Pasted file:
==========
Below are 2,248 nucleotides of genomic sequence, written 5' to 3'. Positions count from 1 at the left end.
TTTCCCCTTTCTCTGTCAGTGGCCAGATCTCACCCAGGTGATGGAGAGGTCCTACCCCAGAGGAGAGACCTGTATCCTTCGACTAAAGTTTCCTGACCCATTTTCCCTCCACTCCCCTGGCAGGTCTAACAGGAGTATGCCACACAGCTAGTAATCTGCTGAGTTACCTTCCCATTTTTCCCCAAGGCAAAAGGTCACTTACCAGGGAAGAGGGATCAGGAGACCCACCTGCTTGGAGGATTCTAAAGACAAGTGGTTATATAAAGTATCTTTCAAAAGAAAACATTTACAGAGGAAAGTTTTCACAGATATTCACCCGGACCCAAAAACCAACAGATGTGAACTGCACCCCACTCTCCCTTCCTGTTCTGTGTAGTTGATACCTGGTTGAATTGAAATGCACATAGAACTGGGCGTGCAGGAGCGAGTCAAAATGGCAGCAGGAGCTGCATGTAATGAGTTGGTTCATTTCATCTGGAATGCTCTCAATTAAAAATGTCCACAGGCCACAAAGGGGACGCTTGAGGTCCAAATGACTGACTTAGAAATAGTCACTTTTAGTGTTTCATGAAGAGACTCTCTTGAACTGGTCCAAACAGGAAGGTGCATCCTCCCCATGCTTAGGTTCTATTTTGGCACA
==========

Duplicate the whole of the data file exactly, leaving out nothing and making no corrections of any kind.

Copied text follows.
Below are 2,248 nucleotides of genomic sequence, written 5' to 3'. Positions count from 1 at the left end.
TTTCCCCTTTCTCTGTCAGTGGCCAGATCTCACCCAGGTGATGGAGAGGTCCTACCCCAGAGGAGAGACCTGTATCCTTCGACTAAAGTTTCCTGACCCATTTTCCCTCCACTCCCCTGGCAGGTCTAACAGGAGTATGCCACACAGCTAGTAATCTGCTGAGTTACCTTCCCATTTTTCCCCAAGGCAAAAGGTCACTTACCAGGGAAGAGGGATCAGGAGACCCACCTGCTTGGAGGATTCTAAAGACAAGTGGTTATATAAAGTATCTTTCAAAAGAAAACATTTACAGAGGAAAGTTTTCACAGATATTCACCCGGACCCAAAAACCAACAGATGTGAACTGCACCCCACTCTCCCTTCCTGTTCTGTGTAGTTGATACCTGGTTGAATTGAAATGCACATAGAACTGGGCGTGCAGGAGCGAGTCAAAATGGCAGCAGGAGCTGCATGTAATGAGTTGGTTCATTTCATCTGGAATGCTCTCAATTAAAAATGTCCACAGGCCACAAAGGGGACGCTTGAGGTCCAAATGACTGACTTAGAAATAGTCACTTTTAGTGTTTCATGAAGAGACTCTCTTGAACTGGTCCAAACAGGAAGGTGCATCCTCCCCATGCTTAGGTTCTATTTTGGCACA